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How Our East Was Won


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How Our East Was Won


The Barbarous Years: The Peopling of British North America: the Conflict of Civilizations, 1600–1675, Bernard Bailyn, Alfred A. Knopf, 640 pages


By Gene CallahanOctober 23, 2013


Bernard Bailyn is one of the giants of early American historical scholarship. In recent years he has been engaged in a project “to give an account of the peopling of British North America in the seventeenth and eighteenth centuries.” Barbarous Years is the most recently released product of that effort. As we have come to expect from Bailyn, it is a magisterial work, which, for any reader interested in this period, more than repays the serious attention it requires. (The book is over 500 pages and dense in detail.)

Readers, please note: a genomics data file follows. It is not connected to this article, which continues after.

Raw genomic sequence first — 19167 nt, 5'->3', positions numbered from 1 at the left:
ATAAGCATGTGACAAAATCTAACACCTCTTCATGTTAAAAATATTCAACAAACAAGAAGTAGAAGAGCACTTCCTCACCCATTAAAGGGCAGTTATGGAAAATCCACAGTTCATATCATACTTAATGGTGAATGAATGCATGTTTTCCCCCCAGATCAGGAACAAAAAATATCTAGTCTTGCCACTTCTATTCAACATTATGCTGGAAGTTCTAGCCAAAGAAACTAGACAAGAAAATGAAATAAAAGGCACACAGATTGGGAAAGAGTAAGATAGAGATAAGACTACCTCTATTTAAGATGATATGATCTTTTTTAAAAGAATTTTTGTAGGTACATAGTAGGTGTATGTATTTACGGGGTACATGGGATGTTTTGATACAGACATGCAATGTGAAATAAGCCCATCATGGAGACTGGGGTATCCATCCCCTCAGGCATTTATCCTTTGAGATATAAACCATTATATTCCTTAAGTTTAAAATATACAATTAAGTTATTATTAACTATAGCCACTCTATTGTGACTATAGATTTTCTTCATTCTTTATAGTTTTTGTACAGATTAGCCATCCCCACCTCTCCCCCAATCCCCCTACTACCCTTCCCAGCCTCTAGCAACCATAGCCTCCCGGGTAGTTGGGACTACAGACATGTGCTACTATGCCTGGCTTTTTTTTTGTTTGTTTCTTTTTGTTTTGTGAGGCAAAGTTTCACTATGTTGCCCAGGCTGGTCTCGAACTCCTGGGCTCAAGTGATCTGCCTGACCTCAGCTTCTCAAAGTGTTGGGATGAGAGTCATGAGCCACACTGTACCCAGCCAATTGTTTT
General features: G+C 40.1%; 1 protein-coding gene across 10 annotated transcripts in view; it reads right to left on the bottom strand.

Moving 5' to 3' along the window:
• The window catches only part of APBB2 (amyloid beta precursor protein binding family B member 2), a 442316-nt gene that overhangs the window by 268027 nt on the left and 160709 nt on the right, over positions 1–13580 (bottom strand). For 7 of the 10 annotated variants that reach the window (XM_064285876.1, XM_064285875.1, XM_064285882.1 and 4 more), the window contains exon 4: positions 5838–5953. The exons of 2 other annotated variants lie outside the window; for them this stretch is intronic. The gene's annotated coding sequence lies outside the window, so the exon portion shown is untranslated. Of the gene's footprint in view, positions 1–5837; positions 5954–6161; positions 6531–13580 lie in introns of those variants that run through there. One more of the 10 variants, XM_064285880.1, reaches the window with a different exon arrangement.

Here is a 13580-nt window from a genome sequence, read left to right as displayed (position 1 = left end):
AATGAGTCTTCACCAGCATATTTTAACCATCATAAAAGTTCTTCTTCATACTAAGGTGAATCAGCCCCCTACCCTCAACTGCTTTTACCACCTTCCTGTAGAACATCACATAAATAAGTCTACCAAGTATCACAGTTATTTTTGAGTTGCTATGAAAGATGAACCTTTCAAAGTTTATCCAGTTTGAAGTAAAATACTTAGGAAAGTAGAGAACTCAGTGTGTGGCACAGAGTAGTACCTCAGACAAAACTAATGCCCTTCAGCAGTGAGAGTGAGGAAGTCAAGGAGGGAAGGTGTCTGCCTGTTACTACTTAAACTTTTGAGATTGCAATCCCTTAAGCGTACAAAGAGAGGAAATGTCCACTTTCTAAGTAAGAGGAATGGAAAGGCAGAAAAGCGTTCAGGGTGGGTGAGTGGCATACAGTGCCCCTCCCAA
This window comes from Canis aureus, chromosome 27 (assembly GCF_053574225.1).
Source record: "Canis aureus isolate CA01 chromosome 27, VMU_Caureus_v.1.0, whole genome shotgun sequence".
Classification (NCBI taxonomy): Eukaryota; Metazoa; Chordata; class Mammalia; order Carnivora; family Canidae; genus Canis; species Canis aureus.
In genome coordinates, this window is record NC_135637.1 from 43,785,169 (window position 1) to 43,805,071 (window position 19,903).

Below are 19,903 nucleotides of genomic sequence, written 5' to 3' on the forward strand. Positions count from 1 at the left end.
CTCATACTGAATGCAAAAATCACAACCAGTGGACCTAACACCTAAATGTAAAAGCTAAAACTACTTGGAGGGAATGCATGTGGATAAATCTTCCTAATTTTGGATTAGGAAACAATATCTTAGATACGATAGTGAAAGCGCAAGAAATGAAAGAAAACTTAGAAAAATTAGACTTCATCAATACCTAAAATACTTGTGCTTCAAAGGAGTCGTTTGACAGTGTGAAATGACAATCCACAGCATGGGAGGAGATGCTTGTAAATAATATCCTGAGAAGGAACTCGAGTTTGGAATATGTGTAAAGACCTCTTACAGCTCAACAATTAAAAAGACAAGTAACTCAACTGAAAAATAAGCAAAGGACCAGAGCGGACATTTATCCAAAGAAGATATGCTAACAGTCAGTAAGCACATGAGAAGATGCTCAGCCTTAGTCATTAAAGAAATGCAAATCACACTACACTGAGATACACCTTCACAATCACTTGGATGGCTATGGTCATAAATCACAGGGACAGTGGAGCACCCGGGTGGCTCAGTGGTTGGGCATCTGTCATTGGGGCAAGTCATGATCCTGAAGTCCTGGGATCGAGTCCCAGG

Barbarous Years covers the period from the first permanent English settlements on the continent through King Phillip’s War. Besides discussing the English in the Chesapeake area and New England, this work also considers the Swedish and Dutch settlements along the Delaware and Hudson rivers. (South Carolina, founded in 1670, is left out.) Throughout this period the European toehold on the edge of the North American continent was precarious, and it was the sense of fragility, as well as the mutual incomprehension between the Europeans and Indians, that, Bailyn contends, made these years “barbarous.” Everything was uncertain in the new world being created by this clash of cultures. The constant threat felt to the very existence not just of oneself but of one’s whole community led to desperately brutal acts on the part of natives and newcomers alike. Scissors-32x32.png


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